And of course, there's a long list of norms that basically amount to "don't be guilty of bias X", e.g. "avoid unnecessarily detailed stories about the future", "avoid fake explanations", "don't treat arguments as soldiers", etc.
Which of these norms do you consider the most valuable? Which seem questionable? Do you have any norms of your own to propose?
Salamon and Rayhawk, "Share likelihood ratios, not posterior beliefs", suggests a few rules for updating on others' beliefs that may be relevant; most importantly (paraphrased):
This is something which I think overlaps a number of your suggestions, but doesn't exactly match any of them,
If you're making a generalization, check it for scope. How much knowledge of what you're generalizing about do you actually have? Could conditions have changed? How representative are the examples you're drawing your conclusions from?
I agree. I've noticed an especially strong tendency to premature generalization (including in myself) in response to people asking for advice. Tell people what your experiences were, not (just) the general conclusions you drew from them.
Another angle on scope: If there's a difference, how large is it?
This relates to a frequent annoyance-- articles about differences between men and women which does mention the size of the difference or how much overlap there might be.
Thanks for the compilation. This point was especially useful:
I think beginning rationalists should first look to make sure they're willing to change their mind on a subject, period.
(It's worth noting that the "moral wrongdoing is like infectious disease" metaphor is a surprisingly deep aspect of human social psychology, even to the extent that hand-washing affects levels of risk aversion. The pervasiveness of the metaphor is especially clear in the Christians' emphasis on baptism, holy water, purgatorial fires, et cetera. I take about five baths a day, and I suspect it has at least a little to do with constantly feeling guilty. Understanding the basis of this connection might helps us manipulate it: "quietly going along with something even if you don't actually agree with it is dirty".)
I hate, hate social situations where I have to take big status hit to ask a simple clarifying question; it would greatly promote understanding to have the social norm that dumb-sounding questions are considered acceptable.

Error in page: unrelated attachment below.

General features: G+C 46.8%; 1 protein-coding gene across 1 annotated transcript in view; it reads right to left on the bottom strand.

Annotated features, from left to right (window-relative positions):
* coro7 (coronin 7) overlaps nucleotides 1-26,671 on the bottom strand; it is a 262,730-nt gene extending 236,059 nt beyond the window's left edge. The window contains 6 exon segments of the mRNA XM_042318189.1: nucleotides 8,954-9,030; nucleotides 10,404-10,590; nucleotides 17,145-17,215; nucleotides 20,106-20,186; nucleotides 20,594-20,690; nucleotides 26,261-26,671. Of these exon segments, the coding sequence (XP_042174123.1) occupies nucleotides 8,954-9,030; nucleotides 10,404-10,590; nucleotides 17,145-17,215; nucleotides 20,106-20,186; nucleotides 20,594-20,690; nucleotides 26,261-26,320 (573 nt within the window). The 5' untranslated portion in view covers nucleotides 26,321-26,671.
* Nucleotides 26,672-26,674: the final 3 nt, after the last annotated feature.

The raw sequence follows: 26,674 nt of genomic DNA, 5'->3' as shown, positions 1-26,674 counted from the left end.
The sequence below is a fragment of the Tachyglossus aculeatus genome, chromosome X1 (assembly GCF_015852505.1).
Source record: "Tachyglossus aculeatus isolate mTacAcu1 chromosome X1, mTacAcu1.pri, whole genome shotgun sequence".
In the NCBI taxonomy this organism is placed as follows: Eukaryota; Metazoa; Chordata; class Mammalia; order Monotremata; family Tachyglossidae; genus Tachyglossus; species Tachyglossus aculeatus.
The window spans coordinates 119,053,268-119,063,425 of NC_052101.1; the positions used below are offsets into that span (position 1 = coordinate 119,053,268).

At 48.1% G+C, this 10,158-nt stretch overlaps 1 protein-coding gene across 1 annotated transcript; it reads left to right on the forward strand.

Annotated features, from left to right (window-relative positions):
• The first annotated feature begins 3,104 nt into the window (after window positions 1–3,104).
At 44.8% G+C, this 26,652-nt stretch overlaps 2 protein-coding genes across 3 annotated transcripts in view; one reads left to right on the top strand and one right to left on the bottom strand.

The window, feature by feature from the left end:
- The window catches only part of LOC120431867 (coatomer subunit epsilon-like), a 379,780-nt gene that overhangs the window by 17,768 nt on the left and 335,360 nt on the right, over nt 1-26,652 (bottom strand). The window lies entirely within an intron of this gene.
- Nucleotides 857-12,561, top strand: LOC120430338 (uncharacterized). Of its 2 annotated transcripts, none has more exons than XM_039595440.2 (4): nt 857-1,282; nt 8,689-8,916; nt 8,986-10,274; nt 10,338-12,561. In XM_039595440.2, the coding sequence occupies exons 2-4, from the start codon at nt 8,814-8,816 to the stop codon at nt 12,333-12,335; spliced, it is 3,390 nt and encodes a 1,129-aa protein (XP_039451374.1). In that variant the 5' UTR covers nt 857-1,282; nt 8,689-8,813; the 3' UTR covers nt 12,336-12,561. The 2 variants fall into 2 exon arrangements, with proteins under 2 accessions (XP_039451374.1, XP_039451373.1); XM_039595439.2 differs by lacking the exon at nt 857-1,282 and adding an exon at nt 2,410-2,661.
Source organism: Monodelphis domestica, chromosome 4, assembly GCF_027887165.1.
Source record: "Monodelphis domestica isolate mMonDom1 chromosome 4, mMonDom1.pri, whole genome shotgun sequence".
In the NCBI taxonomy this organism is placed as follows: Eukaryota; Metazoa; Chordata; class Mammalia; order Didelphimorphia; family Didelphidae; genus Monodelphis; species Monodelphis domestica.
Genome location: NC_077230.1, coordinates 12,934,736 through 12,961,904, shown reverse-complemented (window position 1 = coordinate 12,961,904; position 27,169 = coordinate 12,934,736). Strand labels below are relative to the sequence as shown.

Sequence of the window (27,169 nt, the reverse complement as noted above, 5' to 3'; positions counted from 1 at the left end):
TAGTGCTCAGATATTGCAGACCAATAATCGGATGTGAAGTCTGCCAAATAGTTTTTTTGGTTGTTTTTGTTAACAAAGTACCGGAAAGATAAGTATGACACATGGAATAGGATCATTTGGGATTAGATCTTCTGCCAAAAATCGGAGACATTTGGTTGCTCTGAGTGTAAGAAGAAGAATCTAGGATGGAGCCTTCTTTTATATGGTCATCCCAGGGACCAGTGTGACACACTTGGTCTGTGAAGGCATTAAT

Train your social environment to expect trivial clarifying questions from you (and so to stop making inferences of any significance from individual instances of this behavior), by asking them frequently.
I try to keep in mind something I remember reading about the eminent mathematician David Hilbert. Supposedly he would constantly and shamelessly ask questions during math presentations, and once even asked what a Hilbert space was.
I usually use “Sorry for the stupid question, but X is [answer I think most likely], isn't it?”. I will learn the same thing as if I asked “What is X?”, but I won't sound like an idiot.
Don't punish yourself or others for taking time to think before responding.
If you were a kid in school who was rewarded for being quick with the answers, taking time and letting others take time is a habit that takes some training.
To express it at more length:
Don't press yourself or others to have immediate perfect articulations of what they know.
If people are only respected if they speak immediately, the only thoughts that will be spoken are cached thoughts.
Be comfortable saying things like "I think I shouldn't agree or disagree right away," or "I'll need to take some time to think through what my real opinion is on that point," or "I didn't quite say what I really meant earlier." Support others who say those things.
Believe that the value of a person's thoughts is not always the same as their speed of response.
Create a favorable environment for both you and others to figure out what they really think, notice, and remember, as opposed to what they're able to articulate in the heat of a single conversation.
No, it is not. Leaving a line of retreat is about imagining possible worlds where one of your beliefs is false.
Oops. Yah. It's related, in the sense of "lower the pressure to insist that you're right", but it's not the same. Fixed.
Just a data point, but I felt a need to write it:
I found here a link to an interesting article "Multitaskers bad at multitasking". According to the article, people who 'routinely consumed multiple media such as internet, television and mobile phones' were worse at three attention-related experiments described in the article. However these people have self-reported as better in multitasking.
Now here are some selected comments from below the article: (three comments from three different people)
There is something valuable in these comments. First, some aspects of the work (such as focusing on the big picture) in a given context may be more valuable than what was tested in the experiment. Second, despite multitasker getting less utility per task, they may get more total utility, which would make multitasking a good strategy. Third, people are different, so even if the results of this experiment are relevant for majority of people, there may be some exceptions for whom multitasking is a way to get high quality work done.